How Is Your Sweeping Business?

Got a call from a midwestern contract sweeper who asked if I'd heard of contractors losing sweeping accounts to national service providers. Not recently, I said, though there was a stretch a couple years ago when NSPs seemed to be making a push and having an impact in the pavement maintenance industry, specifically in the sweeping segment. Well, maybe the economy has changed all that, I was told. This contractor, who prefers to remain unidentified, reported a loss of more than 30% of parking lot sweeping contracts -- especially local contracts with locations of national chains -- to NSPs over the last two years. Street sweeping frequency has declined as well, but the contractor is really feeling the impact of the loss of private sweeping. I asked if the company was getting an opportunity to bid the private contracts and was told yes. "But we are bidding them at the rates we need to make that client profitable for us. We are not cutting our prices to get the work because that's a short-term solution that would only cause us problems down the road." When they lose a bid the contractor has gone back to the clients, most of whom it has serviced for years, to ask why they didn't get the work. Cost is one of the big factors as NSPs low-bid to get the contracts, but it's not the main reason. "We were told it's for corporate ease. Many of these accounts are now managed nationally and they said it's just easier to work with an organization such as an NSP rather than have to work with individual contractors in each location." Not much a local or even regional contract sweeper can do about that. But all news is not bad. "We're hearing from the local managers that they are dissatisfied with the service they're getting and we're told that they are expressing that dissatisfaction to the people making the buying decisions. We think we'll get that work back, eventually. But when we get it back we intend to get it back at the prices we need." Good for them. That's one contractor in one region of the country. Any other similar -- or different -- reports out there?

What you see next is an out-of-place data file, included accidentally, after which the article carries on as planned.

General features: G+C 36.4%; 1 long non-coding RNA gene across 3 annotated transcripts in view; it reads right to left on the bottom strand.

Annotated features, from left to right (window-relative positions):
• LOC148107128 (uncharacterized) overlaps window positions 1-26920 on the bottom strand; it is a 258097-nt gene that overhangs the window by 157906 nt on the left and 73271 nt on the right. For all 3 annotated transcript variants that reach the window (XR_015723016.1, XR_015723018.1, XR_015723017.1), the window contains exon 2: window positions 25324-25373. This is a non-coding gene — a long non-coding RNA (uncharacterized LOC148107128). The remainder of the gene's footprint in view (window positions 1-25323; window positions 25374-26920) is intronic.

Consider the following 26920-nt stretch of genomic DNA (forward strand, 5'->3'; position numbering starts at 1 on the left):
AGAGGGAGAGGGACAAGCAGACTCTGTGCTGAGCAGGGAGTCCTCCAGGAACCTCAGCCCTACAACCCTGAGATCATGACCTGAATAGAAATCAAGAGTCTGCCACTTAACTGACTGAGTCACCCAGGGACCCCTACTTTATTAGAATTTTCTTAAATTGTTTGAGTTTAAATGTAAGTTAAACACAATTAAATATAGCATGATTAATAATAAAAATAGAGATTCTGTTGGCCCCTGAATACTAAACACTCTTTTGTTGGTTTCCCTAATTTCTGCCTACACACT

Loading